Being detained by the police is one of the most frightening things you can experience. Because everyone in the United States is entitled to due process before deprivation of liberty, there are strict limits on when police can detain you and how long you can be detained for before you must be arrested, arraigned and given the opportunity to argue for bail.
Defendants need to know their rights, and need to insist on speaking with a Las Vegas criminal defense lawyer as soon as they have been detained or if they are taken into custody. An attorney will help to ensure police do not detain you longer than permitted, and will be there for you to help if your detainment turns into an arrest, an arraignment and formal criminal charges. Nick Wooldridge will work hard to help you get free as fast as possible, and to build effective defenses so you can maximize your chances of staying free. Call today to learn more.
Nevada Revised Statute Section 171.123 provides information on when a peace officer (a sheriff, a police officer, or another member of law enforcement) can detain you. Under the relevant law, you may be detained:
N.R.S. 171.123 also makes clear that you may not be detained for any longer than necessary to fulfill the purposes of the law, and that you should never be detained for more than 60 minutes. Law enforcement officers may detain you only in the place where the alleged suspicious or criminal conduct occurred, or in the immediate vicinity of that place, unless you are arrested. This means police may not take you anywhere to question you or force you to go anywhere to discern whether a crime has been committed.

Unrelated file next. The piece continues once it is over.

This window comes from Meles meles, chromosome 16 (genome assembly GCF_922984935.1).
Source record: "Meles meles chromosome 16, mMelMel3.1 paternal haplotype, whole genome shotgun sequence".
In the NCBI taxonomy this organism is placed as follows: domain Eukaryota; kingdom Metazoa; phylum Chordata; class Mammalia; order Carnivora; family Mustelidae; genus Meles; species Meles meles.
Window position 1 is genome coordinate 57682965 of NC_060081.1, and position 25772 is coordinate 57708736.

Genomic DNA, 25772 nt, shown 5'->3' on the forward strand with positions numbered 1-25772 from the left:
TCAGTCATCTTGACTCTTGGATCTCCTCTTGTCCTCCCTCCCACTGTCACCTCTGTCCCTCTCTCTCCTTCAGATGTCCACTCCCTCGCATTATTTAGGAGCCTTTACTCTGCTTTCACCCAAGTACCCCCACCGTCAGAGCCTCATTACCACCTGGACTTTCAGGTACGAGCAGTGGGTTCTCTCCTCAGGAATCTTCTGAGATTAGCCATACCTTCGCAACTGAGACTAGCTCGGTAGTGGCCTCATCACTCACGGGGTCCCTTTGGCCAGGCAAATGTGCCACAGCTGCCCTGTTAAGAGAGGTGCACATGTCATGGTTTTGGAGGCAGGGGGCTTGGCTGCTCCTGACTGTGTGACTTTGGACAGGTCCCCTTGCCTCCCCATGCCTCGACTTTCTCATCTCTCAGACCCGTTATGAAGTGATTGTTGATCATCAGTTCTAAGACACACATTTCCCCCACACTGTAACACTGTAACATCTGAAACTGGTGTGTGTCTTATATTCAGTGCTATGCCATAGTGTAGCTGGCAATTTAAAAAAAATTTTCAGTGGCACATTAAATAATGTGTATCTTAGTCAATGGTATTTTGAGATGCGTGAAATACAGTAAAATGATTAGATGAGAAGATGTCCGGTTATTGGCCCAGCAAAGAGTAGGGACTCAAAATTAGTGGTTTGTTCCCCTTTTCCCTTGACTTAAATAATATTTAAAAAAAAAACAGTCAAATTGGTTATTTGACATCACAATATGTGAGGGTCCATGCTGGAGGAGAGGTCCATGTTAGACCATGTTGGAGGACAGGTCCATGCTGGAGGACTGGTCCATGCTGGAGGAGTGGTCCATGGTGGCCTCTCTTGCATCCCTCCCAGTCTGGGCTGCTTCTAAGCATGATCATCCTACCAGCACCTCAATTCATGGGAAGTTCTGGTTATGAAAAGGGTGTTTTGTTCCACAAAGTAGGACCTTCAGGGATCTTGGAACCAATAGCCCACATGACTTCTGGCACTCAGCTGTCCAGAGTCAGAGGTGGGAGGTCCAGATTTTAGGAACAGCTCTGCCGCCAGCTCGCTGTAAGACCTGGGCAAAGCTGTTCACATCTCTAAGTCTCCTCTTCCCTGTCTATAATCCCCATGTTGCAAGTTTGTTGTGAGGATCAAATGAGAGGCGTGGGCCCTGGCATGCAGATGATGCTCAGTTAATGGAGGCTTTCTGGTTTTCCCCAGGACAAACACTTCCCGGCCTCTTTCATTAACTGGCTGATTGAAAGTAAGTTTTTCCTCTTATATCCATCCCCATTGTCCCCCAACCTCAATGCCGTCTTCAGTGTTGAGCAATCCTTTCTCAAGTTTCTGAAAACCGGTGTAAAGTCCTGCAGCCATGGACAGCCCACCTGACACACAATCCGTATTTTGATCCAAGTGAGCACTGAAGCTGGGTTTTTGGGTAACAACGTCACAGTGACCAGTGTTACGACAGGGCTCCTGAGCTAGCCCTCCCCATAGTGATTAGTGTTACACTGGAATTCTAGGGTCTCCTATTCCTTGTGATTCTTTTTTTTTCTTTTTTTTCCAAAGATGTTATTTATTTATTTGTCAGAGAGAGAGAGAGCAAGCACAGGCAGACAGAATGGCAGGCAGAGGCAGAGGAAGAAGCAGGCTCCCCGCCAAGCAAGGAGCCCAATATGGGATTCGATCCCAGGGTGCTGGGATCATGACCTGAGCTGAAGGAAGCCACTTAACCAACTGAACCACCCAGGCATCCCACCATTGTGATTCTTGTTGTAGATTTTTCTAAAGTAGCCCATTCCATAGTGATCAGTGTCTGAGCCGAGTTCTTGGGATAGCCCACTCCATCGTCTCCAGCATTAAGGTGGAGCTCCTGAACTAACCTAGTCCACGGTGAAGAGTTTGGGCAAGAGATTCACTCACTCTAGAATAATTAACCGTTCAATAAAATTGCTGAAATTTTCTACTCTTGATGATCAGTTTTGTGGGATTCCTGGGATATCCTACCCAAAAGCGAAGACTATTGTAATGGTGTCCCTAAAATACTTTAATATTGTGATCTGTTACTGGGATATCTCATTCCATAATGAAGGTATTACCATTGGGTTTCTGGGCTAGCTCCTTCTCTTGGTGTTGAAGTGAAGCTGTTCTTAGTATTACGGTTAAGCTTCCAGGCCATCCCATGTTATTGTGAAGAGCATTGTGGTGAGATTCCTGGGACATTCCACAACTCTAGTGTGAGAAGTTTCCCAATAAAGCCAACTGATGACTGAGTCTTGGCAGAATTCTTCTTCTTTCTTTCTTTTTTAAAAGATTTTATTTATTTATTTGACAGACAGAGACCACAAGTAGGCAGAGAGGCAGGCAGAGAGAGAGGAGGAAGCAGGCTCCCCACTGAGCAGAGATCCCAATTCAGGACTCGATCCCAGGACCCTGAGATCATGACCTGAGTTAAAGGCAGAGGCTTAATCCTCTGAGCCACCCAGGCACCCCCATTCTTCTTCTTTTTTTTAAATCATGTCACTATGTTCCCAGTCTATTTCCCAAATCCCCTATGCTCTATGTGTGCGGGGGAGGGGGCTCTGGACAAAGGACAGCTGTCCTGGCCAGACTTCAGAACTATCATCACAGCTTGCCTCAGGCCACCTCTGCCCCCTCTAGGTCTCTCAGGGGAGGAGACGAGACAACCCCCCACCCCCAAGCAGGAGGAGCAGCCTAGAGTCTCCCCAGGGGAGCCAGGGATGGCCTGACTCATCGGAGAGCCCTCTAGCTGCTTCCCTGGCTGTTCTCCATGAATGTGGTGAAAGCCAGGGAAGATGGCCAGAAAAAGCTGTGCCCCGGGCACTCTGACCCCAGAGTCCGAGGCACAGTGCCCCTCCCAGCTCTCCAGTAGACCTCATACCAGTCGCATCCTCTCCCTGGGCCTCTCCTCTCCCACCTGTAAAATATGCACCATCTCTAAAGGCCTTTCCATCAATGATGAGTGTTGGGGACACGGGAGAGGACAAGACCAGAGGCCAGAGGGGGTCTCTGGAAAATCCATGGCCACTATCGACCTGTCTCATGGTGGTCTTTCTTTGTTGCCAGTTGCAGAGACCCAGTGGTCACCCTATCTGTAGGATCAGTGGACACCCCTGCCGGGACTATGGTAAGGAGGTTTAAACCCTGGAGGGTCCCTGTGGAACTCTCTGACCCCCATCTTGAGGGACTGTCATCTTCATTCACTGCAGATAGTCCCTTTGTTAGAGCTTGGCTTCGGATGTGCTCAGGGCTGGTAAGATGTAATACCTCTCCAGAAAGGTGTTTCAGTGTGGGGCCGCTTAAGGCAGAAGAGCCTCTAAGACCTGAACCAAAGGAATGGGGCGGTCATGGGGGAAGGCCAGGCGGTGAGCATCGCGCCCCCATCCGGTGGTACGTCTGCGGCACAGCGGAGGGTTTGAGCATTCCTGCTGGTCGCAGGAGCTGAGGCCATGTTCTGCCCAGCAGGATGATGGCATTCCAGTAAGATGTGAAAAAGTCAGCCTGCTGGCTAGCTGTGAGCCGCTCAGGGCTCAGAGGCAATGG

Nick Wooldridge has a long track record of representing clients accused of serious federal and state crimes in Nevada.
When you are in police custody, you are entitled to be read your rights and you are entitled to exercise those rights. This means you can plead the fifth, stay silent, and demand a lawyer- among other things.
When you are detained or when you have an encounter with police, it is important to determine if you actually were in custody or if you were free to leave at any time. The answer to this question can determine whether law enforcement officers were required to read you the Miranda warning or whether law enforcement officers acted appropriately in their conduct towards you.
Determining whether a detention was lawful, and whether any evidence obtained during that detention can be used against you, is a complicated process. You should be sure to speak with an attorney for assistance understanding how the laws of criminal procedure protect you and for help raising defenses or seeking to get charges dropped.